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October 19, 2023
Holland & Hart Environmental Update

EPA Doubles Down on Enforcement to Address Climate Change

In its latest move to address climate charge, the Environmental Protection Agency’s (EPA) Office of Enforcement and Compliance Assurance (OECA) on September 28, 2023 issued a memorandum titled “EPA’s Climate Enforcement and Compliance Strategy,” directing EPA to prioritize the mitigation of climate change throughout its enforcement and compliance programs. This new policy follows the Biden Administration’s issuance of Executive Order 14008, which called on federal agencies to implement an all-hands-on-deck approach to tackling climate change. Regulated entities, particularly in the oil and gas sector, should be aware of the impacts this new policy may have on enforcement and compliance programs.

The memorandum establishes three new requirements for EPA’s enforcement and compliance programs:

  1. prioritize enforcement and compliance activities to mitigate climate change and reduce the emissions of GHGs;
  2. include climate adaption and resilience in case conclusions whenever appropriate; and
  3. provide technical assistance to achieve climate-related solutions and build climate change capacity among EPA staff and local and state partners.

As a result, regulated entities in certain industry sectors with high GHG emissions, such as the oil and gas sector, should expect more targeted inspections and enforcement actions by EPA. Notably, the memorandum announces that EPA will seek greater compliance of the new source performance standards under the Clean Air Act (CAA) at oil and gas facilities and will “prioritize enforcement actions to reduce emissions of other GHGs by addressing illegal activity related to carbon dioxide, nitrous oxide, and volatile organic compound (VOC) emissions.”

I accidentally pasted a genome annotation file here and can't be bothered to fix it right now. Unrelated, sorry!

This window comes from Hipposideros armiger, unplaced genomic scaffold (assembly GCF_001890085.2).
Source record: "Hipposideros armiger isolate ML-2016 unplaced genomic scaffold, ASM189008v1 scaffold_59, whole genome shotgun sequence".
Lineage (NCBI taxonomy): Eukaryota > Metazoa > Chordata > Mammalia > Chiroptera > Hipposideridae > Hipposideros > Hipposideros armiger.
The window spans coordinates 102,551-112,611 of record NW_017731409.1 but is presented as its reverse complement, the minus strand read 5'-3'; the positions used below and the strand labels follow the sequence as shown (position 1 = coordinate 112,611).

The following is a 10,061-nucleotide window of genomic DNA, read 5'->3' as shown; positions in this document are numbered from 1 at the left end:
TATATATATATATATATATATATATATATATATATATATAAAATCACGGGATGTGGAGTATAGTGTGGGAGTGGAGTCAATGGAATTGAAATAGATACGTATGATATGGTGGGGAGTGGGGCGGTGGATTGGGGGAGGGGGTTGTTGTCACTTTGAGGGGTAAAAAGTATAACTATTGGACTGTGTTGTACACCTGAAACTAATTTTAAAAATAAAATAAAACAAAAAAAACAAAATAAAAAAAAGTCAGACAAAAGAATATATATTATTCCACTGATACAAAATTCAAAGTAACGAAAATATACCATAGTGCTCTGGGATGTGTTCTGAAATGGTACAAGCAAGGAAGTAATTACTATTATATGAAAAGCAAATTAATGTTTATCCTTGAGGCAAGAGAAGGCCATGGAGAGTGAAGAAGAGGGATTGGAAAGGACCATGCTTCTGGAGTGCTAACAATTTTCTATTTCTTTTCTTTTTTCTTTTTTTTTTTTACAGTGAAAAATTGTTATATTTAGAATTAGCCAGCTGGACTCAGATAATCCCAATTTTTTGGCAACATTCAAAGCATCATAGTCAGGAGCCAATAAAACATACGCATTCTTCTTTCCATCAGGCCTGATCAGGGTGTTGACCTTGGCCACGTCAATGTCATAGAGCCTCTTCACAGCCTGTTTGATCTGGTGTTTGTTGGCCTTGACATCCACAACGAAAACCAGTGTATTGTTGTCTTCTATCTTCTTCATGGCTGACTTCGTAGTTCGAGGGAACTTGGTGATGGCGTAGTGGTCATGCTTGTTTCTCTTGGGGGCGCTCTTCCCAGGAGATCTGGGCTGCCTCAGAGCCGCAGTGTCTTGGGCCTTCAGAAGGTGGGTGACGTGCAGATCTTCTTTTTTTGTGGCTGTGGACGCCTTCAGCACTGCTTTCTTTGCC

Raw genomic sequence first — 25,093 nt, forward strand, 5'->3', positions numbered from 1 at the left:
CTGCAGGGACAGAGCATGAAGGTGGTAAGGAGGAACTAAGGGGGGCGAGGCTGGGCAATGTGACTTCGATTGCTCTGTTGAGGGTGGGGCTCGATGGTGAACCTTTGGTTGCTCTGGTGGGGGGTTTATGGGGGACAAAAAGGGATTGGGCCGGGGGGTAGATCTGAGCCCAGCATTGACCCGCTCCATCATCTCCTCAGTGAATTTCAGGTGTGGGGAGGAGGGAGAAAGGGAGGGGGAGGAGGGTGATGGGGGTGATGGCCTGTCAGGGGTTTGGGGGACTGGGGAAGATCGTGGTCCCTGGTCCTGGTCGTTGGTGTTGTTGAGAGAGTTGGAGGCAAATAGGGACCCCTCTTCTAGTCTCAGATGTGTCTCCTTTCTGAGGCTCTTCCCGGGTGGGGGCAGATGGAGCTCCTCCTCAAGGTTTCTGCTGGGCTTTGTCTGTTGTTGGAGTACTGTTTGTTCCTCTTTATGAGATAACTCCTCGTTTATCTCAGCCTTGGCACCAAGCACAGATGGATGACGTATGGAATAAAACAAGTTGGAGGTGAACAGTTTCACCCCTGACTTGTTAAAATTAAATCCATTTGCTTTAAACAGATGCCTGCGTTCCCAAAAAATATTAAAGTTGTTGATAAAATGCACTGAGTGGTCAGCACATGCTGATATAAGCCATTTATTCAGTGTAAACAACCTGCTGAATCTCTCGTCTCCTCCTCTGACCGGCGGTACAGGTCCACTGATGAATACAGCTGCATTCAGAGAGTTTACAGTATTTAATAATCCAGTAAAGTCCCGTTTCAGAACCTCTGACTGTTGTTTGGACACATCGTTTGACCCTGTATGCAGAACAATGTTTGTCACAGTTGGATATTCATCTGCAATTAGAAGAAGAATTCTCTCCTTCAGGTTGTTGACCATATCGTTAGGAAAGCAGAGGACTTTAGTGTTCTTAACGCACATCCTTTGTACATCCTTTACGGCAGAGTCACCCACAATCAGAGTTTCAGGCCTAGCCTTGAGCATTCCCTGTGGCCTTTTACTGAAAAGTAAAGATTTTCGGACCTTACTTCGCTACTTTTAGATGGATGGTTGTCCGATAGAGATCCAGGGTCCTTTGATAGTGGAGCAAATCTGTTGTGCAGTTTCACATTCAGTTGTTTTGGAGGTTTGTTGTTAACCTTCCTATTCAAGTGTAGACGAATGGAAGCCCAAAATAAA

Relatedly, the memorandum directs EPA to consider the risk of natural disasters and climate change impacts when identifying facilities for inspections. The memorandum makes clear that EPA will be emphasizing consideration of climate change at all levels of enforcement, including administrative actions, civil referrals, consent decree approval requests, and referrals for criminal prosecution sent to the Department of Justice.

In response to the impacts of climate change and environmental justice concerns, the memorandum also directs EPA to consider climate resilience across the board during enforcement actions and negotiation of administrative settlements. EPA will be considering climate resilience in case conclusions whenever appropriate, such as including requirements for specific cleanup techniques or infrastructure improvements to protect communities vulnerable to climate change. Facilities near “overburdened communities” should be aware that EPA may target these areas for increased inspections and may seek heightened requirements (including injunctive relief with tangible benefits for the community) to settle compliance violations.

Finally, the memorandum states that OECA will provide technical training to EPA staff as well as state and local partners to administer this new program.

EPA has doubled down on its plan to tackle climate change by prioritizing enforcement and compliance measures aimed at reducing emissions of greenhouse gases. The regulated community, especially GHG-emitting industries and operators in communities vulnerable to climate change, should keep this in mind when assessing compliance issues.

This publication is designed to provide general information on pertinent legal topics. The statements made are provided for educational purposes only. They do not constitute legal or financial advice nor do they necessarily reflect the views of Holland & Hart LLP or any of its attorneys other than the author(s). This publication is not intended to create an attorney-client relationship between you and Holland & Hart LLP. Substantive changes in the law subsequent to the date of this publication might affect the analysis or commentary. Similarly, the analysis may differ depending on the jurisdiction or circumstances. If you have specific questions as to the application of the law to your activities, you should seek the advice of your legal counsel.


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